- Contour Crafting On-Site Construction Contour Crafting, is a prototype method developed by Behrokh Khoshnevis, a professor of Industrial Engineering at the University of Southern California. It offers a streamlined process for construction from acquiring raw materials to final product assembly using CAD-CAM (computer automated design and manufacturing) software similar to what is used in manufacturing ceramics. Khoshnevis has also developed software to embed electrical, plumbing and air conditioning/heating ductwork conduits in the structure during the 3D printing process.
At the building site, robotic arms with nozzles move horizontally on two tracks. In a process similar to decorating a cake, the nozzle deposits fast-drying, fiber-reinforced concrete in layers two to three inches deep. The robotic arms can place preprinted beams over spaces for windows, doors, and for supports for a second story.
With Contour Crafting, structures are not limited to traditional rectangular shapes but can include customized orders such as curved walls. CAD-CAM construction can also design stronger structures at no added cost to better withstand seismic activity. Contour Crafting-tested walls have 10,000 PSI (pounds per square inch) strength compared to 3,000 PSI for traditional walls.
Using Contour Crafting, WinSun Decoration Design Engineering in China claims to be able to build 10 prefabricated 2,000 sq. ft. houses in a single day at a cost of roughly $5,000 per unit. An array of four 3D printers squirts out a cement and recycled construction materials mixture with the texture of toothpaste. In the future, WinSun hopes to use this technology to construct skyscrapers. The global project development and construction group Skanska has also announced that they plan on using 3D printed concrete for commercial building.
In order for any new type of construction to reach market saturation, it will have to overcome numerous bureaucratic and political challenges.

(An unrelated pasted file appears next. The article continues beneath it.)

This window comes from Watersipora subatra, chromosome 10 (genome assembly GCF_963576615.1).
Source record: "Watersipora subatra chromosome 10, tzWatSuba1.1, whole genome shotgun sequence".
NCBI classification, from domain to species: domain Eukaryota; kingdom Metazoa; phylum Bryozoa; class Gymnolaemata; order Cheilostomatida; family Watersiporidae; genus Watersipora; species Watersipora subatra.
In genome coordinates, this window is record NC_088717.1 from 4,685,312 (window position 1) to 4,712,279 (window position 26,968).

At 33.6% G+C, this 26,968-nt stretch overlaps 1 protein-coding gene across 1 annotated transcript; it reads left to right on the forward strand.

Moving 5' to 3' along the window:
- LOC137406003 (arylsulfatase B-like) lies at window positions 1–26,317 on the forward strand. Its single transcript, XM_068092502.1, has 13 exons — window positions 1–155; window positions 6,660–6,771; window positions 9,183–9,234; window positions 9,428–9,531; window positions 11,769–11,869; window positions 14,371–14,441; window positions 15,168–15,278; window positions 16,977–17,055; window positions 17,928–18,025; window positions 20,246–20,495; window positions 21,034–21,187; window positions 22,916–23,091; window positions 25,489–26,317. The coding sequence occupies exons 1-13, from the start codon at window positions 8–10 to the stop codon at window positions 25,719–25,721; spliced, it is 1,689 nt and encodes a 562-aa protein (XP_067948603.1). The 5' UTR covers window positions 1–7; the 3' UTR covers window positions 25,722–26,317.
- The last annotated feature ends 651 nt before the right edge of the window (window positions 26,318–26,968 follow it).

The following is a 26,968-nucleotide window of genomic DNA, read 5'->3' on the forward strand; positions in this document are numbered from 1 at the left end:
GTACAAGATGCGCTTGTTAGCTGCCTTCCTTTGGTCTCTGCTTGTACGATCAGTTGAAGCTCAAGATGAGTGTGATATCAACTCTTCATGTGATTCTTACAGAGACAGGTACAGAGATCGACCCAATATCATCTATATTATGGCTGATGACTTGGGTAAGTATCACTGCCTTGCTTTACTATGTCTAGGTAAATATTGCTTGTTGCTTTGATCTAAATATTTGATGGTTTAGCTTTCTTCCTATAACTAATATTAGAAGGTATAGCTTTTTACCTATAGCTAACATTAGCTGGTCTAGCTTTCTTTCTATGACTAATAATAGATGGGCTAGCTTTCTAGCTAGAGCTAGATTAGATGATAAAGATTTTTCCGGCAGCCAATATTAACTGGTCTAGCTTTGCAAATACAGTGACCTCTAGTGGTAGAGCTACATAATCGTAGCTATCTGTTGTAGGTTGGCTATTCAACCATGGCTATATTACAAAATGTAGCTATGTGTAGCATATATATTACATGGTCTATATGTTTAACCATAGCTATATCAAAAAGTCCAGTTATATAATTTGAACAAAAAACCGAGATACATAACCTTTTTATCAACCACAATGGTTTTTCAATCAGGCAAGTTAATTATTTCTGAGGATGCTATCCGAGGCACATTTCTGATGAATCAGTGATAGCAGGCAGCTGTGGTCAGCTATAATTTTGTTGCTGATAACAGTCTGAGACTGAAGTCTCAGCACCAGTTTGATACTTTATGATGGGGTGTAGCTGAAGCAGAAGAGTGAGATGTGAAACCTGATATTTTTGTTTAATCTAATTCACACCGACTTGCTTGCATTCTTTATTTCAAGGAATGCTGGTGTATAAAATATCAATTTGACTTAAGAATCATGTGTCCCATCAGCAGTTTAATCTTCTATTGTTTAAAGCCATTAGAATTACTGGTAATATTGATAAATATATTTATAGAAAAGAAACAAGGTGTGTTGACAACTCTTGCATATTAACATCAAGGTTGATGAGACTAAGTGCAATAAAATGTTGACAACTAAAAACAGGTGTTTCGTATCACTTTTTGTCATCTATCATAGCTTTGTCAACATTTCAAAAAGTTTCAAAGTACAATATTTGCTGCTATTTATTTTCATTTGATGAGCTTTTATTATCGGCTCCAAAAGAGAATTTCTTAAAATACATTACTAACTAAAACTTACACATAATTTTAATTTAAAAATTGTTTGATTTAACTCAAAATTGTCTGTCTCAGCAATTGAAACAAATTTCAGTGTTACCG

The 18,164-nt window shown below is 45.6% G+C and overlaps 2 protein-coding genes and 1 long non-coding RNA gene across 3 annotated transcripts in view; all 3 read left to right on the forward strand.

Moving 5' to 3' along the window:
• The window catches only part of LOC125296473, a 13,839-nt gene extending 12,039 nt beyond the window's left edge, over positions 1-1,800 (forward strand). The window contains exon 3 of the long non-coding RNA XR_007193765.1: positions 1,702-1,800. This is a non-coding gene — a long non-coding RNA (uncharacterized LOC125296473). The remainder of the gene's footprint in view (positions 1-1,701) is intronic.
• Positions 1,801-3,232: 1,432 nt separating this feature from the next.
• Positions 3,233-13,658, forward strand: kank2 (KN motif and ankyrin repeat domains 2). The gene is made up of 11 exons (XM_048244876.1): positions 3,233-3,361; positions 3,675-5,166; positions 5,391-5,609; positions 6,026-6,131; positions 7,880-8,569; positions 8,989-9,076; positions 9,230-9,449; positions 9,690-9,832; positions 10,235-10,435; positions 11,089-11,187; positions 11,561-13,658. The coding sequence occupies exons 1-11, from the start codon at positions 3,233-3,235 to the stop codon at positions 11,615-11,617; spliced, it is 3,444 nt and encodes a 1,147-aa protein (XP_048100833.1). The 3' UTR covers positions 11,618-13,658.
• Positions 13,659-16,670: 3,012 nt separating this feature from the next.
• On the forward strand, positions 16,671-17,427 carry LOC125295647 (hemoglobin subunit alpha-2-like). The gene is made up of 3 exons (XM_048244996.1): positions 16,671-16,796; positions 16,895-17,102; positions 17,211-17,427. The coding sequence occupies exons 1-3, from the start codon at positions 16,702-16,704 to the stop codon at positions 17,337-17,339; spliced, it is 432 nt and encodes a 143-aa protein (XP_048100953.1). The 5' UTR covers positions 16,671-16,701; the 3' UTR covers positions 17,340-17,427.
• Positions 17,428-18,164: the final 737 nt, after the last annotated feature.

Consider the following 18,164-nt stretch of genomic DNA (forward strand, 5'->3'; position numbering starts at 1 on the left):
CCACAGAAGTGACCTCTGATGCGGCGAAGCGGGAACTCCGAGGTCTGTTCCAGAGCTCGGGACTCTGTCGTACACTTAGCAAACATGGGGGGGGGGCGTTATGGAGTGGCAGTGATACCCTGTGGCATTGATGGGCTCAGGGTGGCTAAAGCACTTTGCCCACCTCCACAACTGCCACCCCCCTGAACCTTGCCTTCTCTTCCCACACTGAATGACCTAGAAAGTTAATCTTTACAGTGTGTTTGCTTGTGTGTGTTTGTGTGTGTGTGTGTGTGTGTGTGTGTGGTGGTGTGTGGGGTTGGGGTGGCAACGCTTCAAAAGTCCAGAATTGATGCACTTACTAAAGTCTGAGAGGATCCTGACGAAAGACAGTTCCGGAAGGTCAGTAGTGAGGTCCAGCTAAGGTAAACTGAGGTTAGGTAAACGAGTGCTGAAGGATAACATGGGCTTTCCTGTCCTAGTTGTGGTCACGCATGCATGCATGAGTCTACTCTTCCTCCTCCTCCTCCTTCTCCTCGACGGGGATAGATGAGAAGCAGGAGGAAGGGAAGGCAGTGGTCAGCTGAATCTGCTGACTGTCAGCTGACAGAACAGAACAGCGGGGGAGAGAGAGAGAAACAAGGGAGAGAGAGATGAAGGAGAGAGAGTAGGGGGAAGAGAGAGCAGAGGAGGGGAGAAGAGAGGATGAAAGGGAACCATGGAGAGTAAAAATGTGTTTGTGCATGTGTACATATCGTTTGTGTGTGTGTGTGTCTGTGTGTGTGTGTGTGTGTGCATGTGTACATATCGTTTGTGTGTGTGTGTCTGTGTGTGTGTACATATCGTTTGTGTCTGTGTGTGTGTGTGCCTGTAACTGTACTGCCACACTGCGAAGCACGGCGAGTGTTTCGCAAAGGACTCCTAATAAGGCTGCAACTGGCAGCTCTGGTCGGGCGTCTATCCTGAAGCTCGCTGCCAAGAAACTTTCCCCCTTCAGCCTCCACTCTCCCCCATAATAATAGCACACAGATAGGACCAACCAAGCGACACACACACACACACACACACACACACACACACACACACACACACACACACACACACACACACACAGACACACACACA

Building Codes. Typically, building inspectors show up in stages over a period of several months. But in theory 3D printing could soon make it possible to construct a house in less than 24 hours. Anticipating this problem, Khoshnevis is working on a way to embed sensors in the walls of a 3D-printed house that would enable continuous real time visual inspections to ensure that all software-produced materials are performing to code.
Trade Unions. With existing prefabrication projects, trade unions have been known to stall construction with law suits. It is likely that trade associations will also fight any changes resulting from 3D printing construction that could negatively affect their workers. This possibility could seriously detract from 3D printing’s potential benefits in the field of home construction.
Impacts upon Society
Like any emerging technology, the impact 3D printed housing has on society can be both positive and negative. It can improve the quality of life by making higher quality shelter easier and more affordable, but it can also be disruptive and contribute to potential economic wildcards that would be highly transformative.